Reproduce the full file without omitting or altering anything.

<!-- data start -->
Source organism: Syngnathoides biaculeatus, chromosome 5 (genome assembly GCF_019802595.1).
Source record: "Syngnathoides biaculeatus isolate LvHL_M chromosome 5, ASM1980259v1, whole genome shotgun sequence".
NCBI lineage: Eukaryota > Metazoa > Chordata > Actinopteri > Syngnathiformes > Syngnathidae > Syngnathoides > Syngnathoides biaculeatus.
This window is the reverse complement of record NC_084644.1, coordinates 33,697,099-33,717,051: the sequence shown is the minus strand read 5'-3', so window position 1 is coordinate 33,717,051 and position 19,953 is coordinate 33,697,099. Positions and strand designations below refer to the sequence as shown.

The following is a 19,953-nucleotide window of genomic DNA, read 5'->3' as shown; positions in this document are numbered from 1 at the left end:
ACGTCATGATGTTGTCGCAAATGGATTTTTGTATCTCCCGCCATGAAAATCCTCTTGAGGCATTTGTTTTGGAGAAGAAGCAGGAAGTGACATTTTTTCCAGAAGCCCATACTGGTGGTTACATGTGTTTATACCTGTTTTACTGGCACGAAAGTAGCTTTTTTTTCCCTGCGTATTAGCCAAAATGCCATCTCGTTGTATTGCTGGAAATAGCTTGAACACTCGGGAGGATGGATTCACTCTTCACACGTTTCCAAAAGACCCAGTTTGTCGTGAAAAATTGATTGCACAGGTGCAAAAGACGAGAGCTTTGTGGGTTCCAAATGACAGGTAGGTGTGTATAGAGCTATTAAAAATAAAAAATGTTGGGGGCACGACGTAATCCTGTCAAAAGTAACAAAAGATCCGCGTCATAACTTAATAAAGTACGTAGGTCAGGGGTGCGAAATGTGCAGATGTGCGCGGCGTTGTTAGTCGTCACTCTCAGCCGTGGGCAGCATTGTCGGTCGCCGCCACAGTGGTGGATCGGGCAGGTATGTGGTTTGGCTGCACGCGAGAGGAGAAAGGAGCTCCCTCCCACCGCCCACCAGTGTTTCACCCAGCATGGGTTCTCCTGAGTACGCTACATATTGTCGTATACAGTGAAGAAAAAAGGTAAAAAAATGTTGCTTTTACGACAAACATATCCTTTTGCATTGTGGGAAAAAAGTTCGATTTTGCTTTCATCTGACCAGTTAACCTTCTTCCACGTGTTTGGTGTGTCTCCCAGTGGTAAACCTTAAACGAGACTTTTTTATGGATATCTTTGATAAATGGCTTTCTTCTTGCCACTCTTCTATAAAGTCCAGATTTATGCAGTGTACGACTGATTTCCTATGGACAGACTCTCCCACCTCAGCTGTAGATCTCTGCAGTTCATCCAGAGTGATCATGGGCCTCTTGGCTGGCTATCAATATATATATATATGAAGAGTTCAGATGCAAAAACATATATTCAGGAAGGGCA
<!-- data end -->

Source organism: Syngnathoides biaculeatus, chromosome 5 (genome assembly GCF_019802595.1).
Source record: "Syngnathoides biaculeatus isolate LvHL_M chromosome 5, ASM1980259v1, whole genome shotgun sequence".
NCBI lineage: Eukaryota > Metazoa > Chordata > Actinopteri > Syngnathiformes > Syngnathidae > Syngnathoides > Syngnathoides biaculeatus.
This window is the reverse complement of record NC_084644.1, coordinates 33,697,099-33,717,051: the sequence shown is the minus strand read 5'-3', so window position 1 is coordinate 33,717,051 and position 19,953 is coordinate 33,697,099. Positions and strand designations below refer to the sequence as shown.

The following is a 19,953-nucleotide window of genomic DNA, read 5'->3' as shown; positions in this document are numbered from 1 at the left end:
ACGTCATGATGTTGTCGCAAATGGATTTTTGTATCTCCCGCCATGAAAATCCTCTTGAGGCATTTGTTTTGGAGAAGAAGCAGGAAGTGACATTTTTTCCAGAAGCCCATACTGGTGGTTACATGTGTTTATACCTGTTTTACTGGCACGAAAGTAGCTTTTTTTTCCCTGCGTATTAGCCAAAATGCCATCTCGTTGTATTGCTGGAAATAGCTTGAACACTCGGGAGGATGGATTCACTCTTCACACGTTTCCAAAAGACCCAGTTTGTCGTGAAAAATTGATTGCACAGGTGCAAAAGACGAGAGCTTTGTGGGTTCCAAATGACAGGTAGGTGTGTATAGAGCTATTAAAAATAAAAAATGTTGGGGGCACGACGTAATCCTGTCAAAAGTAACAAAAGATCCGCGTCATAACTTAATAAAGTACGTAGGTCAGGGGTGCGAAATGTGCAGATGTGCGCGGCGTTGTTAGTCGTCACTCTCAGCCGTGGGCAGCATTGTCGGTCGCCGCCACAGTGGTGGATCGGGCAGGTATGTGGTTTGGCTGCACGCGAGAGGAGAAAGGAGCTCCCTCCCACCGCCCACCAGTGTTTCACCCAGCATGGGTTCTCCTGAGTACGCTACATATTGTCGTATACAGTGAAGAAAAAAGGTAAAAAAATGTTGCTTTTACGACAAACATATCCTTTTGCATTGTGGGAAAAAAGTTCGATTTTGCTTTCATCTGACCAGTTAACCTTCTTCCACGTGTTTGGTGTGTCTCCCAGTGGTAAACCTTAAACGAGACTTTTTTATGGATATCTTTGATAAATGGCTTTCTTCTTGCCACTCTTCTATAAAGTCCAGATTTATGCAGTGTACGACTGATTTCCTATGGACAGACTCTCCCACCTCAGCTGTAGATCTCTGCAGTTCATCCAGAGTGATCATGGGCCTCTTGGCTGGCTATCAATATATATATATATGAAGAGTTCAGATGCAAAAACATATATTCAGGAAGGGCA